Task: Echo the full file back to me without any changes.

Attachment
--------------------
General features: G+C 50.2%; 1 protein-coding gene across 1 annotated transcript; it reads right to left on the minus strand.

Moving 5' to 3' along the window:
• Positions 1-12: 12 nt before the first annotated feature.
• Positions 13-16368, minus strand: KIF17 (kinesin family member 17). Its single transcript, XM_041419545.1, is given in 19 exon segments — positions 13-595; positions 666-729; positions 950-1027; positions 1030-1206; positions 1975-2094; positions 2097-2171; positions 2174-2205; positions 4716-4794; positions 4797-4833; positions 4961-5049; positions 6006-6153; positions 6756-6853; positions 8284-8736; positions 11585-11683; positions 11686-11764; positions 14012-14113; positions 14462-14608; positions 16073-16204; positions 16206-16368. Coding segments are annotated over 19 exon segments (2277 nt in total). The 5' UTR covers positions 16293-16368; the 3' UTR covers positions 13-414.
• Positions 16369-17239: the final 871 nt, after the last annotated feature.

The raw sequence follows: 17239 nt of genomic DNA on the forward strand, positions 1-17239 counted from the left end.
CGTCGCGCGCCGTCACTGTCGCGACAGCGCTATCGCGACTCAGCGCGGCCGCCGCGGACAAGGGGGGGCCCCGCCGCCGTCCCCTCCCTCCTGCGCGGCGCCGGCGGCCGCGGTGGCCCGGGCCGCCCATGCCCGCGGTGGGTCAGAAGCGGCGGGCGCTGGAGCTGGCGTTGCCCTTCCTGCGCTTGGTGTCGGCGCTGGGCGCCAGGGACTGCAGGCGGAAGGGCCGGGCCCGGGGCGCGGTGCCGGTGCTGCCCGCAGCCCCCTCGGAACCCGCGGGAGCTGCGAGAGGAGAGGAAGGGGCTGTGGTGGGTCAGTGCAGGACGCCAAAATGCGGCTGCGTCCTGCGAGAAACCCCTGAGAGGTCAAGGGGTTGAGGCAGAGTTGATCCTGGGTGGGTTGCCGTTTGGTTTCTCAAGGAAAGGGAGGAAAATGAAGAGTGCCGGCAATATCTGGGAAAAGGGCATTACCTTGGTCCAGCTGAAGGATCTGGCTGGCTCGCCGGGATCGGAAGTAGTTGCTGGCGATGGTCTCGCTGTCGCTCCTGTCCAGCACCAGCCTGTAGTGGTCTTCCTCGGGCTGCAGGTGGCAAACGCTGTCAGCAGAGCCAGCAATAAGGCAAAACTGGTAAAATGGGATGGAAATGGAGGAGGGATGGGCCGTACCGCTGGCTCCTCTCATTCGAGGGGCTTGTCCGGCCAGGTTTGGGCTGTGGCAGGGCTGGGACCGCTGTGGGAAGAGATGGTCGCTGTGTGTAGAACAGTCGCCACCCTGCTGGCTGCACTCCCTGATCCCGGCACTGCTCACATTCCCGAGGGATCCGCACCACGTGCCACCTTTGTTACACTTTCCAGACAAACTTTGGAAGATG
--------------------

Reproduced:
General features: G+C 50.2%; 1 protein-coding gene across 1 annotated transcript; it reads right to left on the minus strand.

Moving 5' to 3' along the window:
• Positions 1-12: 12 nt before the first annotated feature.
• Positions 13-16368, minus strand: KIF17 (kinesin family member 17). Its single transcript, XM_041419545.1, is given in 19 exon segments — positions 13-595; positions 666-729; positions 950-1027; positions 1030-1206; positions 1975-2094; positions 2097-2171; positions 2174-2205; positions 4716-4794; positions 4797-4833; positions 4961-5049; positions 6006-6153; positions 6756-6853; positions 8284-8736; positions 11585-11683; positions 11686-11764; positions 14012-14113; positions 14462-14608; positions 16073-16204; positions 16206-16368. Coding segments are annotated over 19 exon segments (2277 nt in total). The 5' UTR covers positions 16293-16368; the 3' UTR covers positions 13-414.
• Positions 16369-17239: the final 871 nt, after the last annotated feature.

The raw sequence follows: 17239 nt of genomic DNA on the forward strand, positions 1-17239 counted from the left end.
CGTCGCGCGCCGTCACTGTCGCGACAGCGCTATCGCGACTCAGCGCGGCCGCCGCGGACAAGGGGGGGCCCCGCCGCCGTCCCCTCCCTCCTGCGCGGCGCCGGCGGCCGCGGTGGCCCGGGCCGCCCATGCCCGCGGTGGGTCAGAAGCGGCGGGCGCTGGAGCTGGCGTTGCCCTTCCTGCGCTTGGTGTCGGCGCTGGGCGCCAGGGACTGCAGGCGGAAGGGCCGGGCCCGGGGCGCGGTGCCGGTGCTGCCCGCAGCCCCCTCGGAACCCGCGGGAGCTGCGAGAGGAGAGGAAGGGGCTGTGGTGGGTCAGTGCAGGACGCCAAAATGCGGCTGCGTCCTGCGAGAAACCCCTGAGAGGTCAAGGGGTTGAGGCAGAGTTGATCCTGGGTGGGTTGCCGTTTGGTTTCTCAAGGAAAGGGAGGAAAATGAAGAGTGCCGGCAATATCTGGGAAAAGGGCATTACCTTGGTCCAGCTGAAGGATCTGGCTGGCTCGCCGGGATCGGAAGTAGTTGCTGGCGATGGTCTCGCTGTCGCTCCTGTCCAGCACCAGCCTGTAGTGGTCTTCCTCGGGCTGCAGGTGGCAAACGCTGTCAGCAGAGCCAGCAATAAGGCAAAACTGGTAAAATGGGATGGAAATGGAGGAGGGATGGGCCGTACCGCTGGCTCCTCTCATTCGAGGGGCTTGTCCGGCCAGGTTTGGGCTGTGGCAGGGCTGGGACCGCTGTGGGAAGAGATGGTCGCTGTGTGTAGAACAGTCGCCACCCTGCTGGCTGCACTCCCTGATCCCGGCACTGCTCACATTCCCGAGGGATCCGCACCACGTGCCACCTTTGTTACACTTTCCAGACAAACTTTGGAAGATG